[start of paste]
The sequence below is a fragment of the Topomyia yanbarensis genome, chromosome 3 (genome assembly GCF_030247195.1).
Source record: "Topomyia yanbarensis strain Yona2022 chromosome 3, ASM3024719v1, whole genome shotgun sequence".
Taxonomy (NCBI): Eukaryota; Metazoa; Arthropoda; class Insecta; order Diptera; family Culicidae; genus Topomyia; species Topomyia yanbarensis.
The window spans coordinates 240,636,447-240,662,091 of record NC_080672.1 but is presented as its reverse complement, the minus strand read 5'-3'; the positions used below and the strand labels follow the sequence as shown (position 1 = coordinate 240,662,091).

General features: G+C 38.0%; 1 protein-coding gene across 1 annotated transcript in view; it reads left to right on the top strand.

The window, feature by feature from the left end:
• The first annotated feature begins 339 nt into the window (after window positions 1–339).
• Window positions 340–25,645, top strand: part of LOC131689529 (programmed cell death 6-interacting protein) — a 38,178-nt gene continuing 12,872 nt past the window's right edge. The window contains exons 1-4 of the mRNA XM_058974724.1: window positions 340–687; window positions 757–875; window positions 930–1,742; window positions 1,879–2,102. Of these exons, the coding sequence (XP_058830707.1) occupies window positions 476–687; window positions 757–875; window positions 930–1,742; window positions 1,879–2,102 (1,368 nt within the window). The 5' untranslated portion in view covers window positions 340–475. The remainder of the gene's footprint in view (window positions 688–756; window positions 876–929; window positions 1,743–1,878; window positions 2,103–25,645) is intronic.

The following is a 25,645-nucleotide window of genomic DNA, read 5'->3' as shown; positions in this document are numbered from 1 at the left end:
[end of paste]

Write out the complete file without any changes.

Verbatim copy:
The sequence below is a fragment of the Topomyia yanbarensis genome, chromosome 3 (genome assembly GCF_030247195.1).
Source record: "Topomyia yanbarensis strain Yona2022 chromosome 3, ASM3024719v1, whole genome shotgun sequence".
Taxonomy (NCBI): Eukaryota; Metazoa; Arthropoda; class Insecta; order Diptera; family Culicidae; genus Topomyia; species Topomyia yanbarensis.
The window spans coordinates 240,636,447-240,662,091 of record NC_080672.1 but is presented as its reverse complement, the minus strand read 5'-3'; the positions used below and the strand labels follow the sequence as shown (position 1 = coordinate 240,662,091).

General features: G+C 38.0%; 1 protein-coding gene across 1 annotated transcript in view; it reads left to right on the top strand.

The window, feature by feature from the left end:
• The first annotated feature begins 339 nt into the window (after window positions 1–339).
• Window positions 340–25,645, top strand: part of LOC131689529 (programmed cell death 6-interacting protein) — a 38,178-nt gene continuing 12,872 nt past the window's right edge. The window contains exons 1-4 of the mRNA XM_058974724.1: window positions 340–687; window positions 757–875; window positions 930–1,742; window positions 1,879–2,102. Of these exons, the coding sequence (XP_058830707.1) occupies window positions 476–687; window positions 757–875; window positions 930–1,742; window positions 1,879–2,102 (1,368 nt within the window). The 5' untranslated portion in view covers window positions 340–475. The remainder of the gene's footprint in view (window positions 688–756; window positions 876–929; window positions 1,743–1,878; window positions 2,103–25,645) is intronic.

The following is a 25,645-nucleotide window of genomic DNA, read 5'->3' as shown; positions in this document are numbered from 1 at the left end: